Modeling Oscillating Systems: Physics Component Introduction |

When any mechanical system is disturbed, within certain elastic limits, the resulting behavior is called simple harmonic motion. Some obvious examples include the behavior of pendulums, vibrating springs, diving boards, and tuning forks. Less obviously this motion shows up in a range of events from earthquakes to the vibration of atoms. Simple harmonic motion is characterized by periodic change in which the acceleration vector of an object is constantly changing, always directed toward its equilibrium position, and directly proportional to its displacement from equilibrium. Further, even as the amplitude of vibration decreases over time, the period of vibration remains constant.

Since the motion is periodic, the object repeatedly moves through a to-and-fro cycle of change always being pulled back towards its equilibrium position by a restoring force. A restoring force is common to any oscillating system, and depends upon particular elastic properties of the material that is vibrating.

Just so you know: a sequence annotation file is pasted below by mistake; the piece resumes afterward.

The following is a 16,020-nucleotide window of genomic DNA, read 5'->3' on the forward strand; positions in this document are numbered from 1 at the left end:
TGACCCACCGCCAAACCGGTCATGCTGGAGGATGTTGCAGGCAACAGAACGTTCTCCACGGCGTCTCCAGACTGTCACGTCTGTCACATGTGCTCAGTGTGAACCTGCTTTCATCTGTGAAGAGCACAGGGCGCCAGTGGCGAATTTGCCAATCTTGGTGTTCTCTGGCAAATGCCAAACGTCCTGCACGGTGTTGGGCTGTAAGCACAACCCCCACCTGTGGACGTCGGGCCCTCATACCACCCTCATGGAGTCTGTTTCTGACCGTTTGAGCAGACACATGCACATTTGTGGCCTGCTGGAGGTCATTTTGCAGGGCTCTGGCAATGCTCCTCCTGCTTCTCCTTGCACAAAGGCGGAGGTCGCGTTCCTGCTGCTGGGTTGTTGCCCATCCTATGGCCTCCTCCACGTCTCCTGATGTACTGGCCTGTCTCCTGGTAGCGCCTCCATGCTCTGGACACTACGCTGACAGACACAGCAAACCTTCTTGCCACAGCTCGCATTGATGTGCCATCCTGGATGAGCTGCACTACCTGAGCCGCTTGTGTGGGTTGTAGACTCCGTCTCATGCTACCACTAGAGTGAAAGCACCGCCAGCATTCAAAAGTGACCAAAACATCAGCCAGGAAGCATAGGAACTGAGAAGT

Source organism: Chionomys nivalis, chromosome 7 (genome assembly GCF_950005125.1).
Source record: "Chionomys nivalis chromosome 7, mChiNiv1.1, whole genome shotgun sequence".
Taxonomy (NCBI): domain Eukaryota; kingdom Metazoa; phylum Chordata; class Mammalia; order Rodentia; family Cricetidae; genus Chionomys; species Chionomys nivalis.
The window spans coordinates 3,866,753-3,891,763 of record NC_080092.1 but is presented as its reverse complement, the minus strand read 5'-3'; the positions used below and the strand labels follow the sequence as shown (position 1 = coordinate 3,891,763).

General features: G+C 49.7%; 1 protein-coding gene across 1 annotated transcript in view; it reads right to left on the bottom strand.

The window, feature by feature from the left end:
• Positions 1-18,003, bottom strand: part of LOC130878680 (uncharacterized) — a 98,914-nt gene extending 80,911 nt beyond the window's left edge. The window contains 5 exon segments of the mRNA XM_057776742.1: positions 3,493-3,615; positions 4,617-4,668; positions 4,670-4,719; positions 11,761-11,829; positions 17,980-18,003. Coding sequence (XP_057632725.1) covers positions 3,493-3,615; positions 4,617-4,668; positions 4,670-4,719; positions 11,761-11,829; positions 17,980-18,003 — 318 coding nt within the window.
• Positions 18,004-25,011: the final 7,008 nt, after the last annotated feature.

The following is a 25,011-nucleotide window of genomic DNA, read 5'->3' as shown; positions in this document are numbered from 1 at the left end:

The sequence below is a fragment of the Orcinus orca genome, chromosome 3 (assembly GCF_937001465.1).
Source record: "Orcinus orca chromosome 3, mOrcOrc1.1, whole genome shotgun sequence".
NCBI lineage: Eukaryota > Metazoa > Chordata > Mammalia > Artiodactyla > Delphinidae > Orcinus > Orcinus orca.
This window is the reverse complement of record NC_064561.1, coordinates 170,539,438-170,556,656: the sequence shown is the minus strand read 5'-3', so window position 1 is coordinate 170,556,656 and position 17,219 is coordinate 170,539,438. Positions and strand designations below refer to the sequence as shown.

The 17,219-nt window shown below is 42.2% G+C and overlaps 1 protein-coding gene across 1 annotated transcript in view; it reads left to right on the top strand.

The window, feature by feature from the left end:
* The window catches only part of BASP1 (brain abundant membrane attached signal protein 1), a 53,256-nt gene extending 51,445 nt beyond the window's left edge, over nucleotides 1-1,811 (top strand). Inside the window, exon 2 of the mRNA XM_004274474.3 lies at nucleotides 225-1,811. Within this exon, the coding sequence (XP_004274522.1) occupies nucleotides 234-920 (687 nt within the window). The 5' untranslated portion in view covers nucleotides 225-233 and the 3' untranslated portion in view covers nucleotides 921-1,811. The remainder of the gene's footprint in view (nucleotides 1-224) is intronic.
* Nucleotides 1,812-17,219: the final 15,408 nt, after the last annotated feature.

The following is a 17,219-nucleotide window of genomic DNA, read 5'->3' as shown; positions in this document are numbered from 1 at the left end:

Depending on the complexity of the oscillating system the students will build Stella models of simple oscillating systems or work with pre-built models. The students will analyze the components of the graphical output that relate to the corresponding behavior in the physical systems they have experimentally explored, such as frequency, period, wavelength and amplitude. Mathematically, a simple oscillating system can be modeled as a trigonometric function. Depending on the individual mathematical capability of the students, they can use various computational tools to further explore and analyze the sine wave representation of the oscillating systems.

It is especially important for the students to compare their experimental data with data obtained through modeling activities, thus reinforcing the viability of using computational tools for effective and reliable scientific exploration.